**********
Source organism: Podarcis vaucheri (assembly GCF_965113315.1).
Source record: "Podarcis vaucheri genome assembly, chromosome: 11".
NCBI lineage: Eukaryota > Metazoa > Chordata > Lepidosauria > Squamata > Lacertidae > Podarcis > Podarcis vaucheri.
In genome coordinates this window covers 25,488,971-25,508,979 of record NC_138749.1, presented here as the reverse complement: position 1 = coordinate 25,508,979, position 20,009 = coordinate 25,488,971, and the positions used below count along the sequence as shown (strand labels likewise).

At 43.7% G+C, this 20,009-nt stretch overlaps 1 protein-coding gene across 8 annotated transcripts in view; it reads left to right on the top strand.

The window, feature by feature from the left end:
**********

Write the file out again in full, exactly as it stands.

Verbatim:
Source organism: Podarcis vaucheri (assembly GCF_965113315.1).
Source record: "Podarcis vaucheri genome assembly, chromosome: 11".
NCBI lineage: Eukaryota > Metazoa > Chordata > Lepidosauria > Squamata > Lacertidae > Podarcis > Podarcis vaucheri.
In genome coordinates this window covers 25,488,971-25,508,979 of record NC_138749.1, presented here as the reverse complement: position 1 = coordinate 25,508,979, position 20,009 = coordinate 25,488,971, and the positions used below count along the sequence as shown (strand labels likewise).

At 43.7% G+C, this 20,009-nt stretch overlaps 1 protein-coding gene across 8 annotated transcripts in view; it reads left to right on the top strand.

The window, feature by feature from the left end: